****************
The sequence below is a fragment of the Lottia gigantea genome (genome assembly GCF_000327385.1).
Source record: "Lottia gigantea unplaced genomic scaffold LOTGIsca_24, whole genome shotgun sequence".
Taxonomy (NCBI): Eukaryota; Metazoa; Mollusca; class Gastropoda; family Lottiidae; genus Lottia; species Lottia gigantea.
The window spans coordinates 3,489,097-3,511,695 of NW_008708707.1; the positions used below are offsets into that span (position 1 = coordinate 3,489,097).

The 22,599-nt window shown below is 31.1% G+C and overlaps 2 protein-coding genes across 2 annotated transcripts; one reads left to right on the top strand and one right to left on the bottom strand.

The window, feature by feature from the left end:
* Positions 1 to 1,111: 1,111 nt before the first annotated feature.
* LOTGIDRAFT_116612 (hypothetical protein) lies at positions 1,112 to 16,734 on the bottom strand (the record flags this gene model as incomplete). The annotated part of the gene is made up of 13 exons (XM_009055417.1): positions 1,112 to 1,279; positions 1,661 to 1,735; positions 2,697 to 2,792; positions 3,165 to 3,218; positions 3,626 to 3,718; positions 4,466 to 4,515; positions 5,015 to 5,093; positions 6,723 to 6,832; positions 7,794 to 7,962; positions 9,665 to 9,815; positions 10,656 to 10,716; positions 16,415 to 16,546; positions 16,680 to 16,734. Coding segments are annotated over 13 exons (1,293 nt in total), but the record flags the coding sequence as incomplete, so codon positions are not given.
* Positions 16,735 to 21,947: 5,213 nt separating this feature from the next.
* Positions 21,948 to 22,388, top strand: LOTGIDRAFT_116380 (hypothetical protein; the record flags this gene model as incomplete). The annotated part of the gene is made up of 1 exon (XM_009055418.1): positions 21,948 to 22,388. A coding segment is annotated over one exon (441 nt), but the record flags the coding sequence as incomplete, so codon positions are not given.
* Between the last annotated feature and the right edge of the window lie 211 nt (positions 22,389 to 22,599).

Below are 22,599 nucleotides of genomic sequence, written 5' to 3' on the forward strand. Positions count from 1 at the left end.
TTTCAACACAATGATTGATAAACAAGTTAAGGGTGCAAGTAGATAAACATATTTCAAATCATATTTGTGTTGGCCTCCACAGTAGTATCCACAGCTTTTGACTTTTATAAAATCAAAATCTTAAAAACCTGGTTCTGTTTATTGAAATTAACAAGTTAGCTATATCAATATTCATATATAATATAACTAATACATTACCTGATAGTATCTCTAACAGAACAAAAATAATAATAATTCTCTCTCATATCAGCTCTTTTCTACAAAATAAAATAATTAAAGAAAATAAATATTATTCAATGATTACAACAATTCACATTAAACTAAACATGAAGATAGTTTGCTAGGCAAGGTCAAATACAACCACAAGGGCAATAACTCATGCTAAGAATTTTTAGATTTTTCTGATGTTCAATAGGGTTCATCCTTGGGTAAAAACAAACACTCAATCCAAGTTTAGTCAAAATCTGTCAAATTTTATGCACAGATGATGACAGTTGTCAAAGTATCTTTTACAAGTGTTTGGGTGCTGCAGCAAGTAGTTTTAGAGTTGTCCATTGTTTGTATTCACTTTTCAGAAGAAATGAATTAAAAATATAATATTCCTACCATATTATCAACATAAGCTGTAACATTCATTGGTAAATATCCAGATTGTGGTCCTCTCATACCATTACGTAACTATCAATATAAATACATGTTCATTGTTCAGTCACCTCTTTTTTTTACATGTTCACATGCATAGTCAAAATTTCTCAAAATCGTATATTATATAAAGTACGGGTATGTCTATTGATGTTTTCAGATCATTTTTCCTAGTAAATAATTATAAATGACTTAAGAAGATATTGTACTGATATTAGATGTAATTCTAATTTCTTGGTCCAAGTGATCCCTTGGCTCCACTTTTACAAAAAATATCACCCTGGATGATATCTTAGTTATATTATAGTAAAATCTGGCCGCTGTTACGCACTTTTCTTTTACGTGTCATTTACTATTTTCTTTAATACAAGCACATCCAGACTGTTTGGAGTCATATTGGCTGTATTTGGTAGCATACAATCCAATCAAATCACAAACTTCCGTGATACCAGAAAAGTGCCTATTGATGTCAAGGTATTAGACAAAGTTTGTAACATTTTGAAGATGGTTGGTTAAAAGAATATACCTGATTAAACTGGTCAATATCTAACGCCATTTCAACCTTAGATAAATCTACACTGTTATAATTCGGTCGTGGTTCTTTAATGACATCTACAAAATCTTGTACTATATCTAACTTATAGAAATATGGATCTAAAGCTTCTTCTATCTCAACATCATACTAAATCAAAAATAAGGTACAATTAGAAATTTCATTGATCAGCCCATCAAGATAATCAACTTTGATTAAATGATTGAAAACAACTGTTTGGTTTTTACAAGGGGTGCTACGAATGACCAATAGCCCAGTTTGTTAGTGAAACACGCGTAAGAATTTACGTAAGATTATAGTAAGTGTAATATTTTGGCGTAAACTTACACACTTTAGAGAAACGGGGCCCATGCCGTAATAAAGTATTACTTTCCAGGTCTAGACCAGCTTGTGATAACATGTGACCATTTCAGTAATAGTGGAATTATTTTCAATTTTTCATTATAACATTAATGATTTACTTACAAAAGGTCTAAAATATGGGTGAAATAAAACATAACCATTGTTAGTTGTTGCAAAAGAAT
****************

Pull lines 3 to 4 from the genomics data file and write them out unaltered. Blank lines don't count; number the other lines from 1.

Taxonomy (NCBI): Eukaryota; Metazoa; Mollusca; class Gastropoda; family Lottiidae; genus Lottia; species Lottia gigantea.
The window spans coordinates 3,489,097-3,511,695 of NW_008708707.1; the positions used below are offsets into that span (position 1 = coordinate 3,489,097).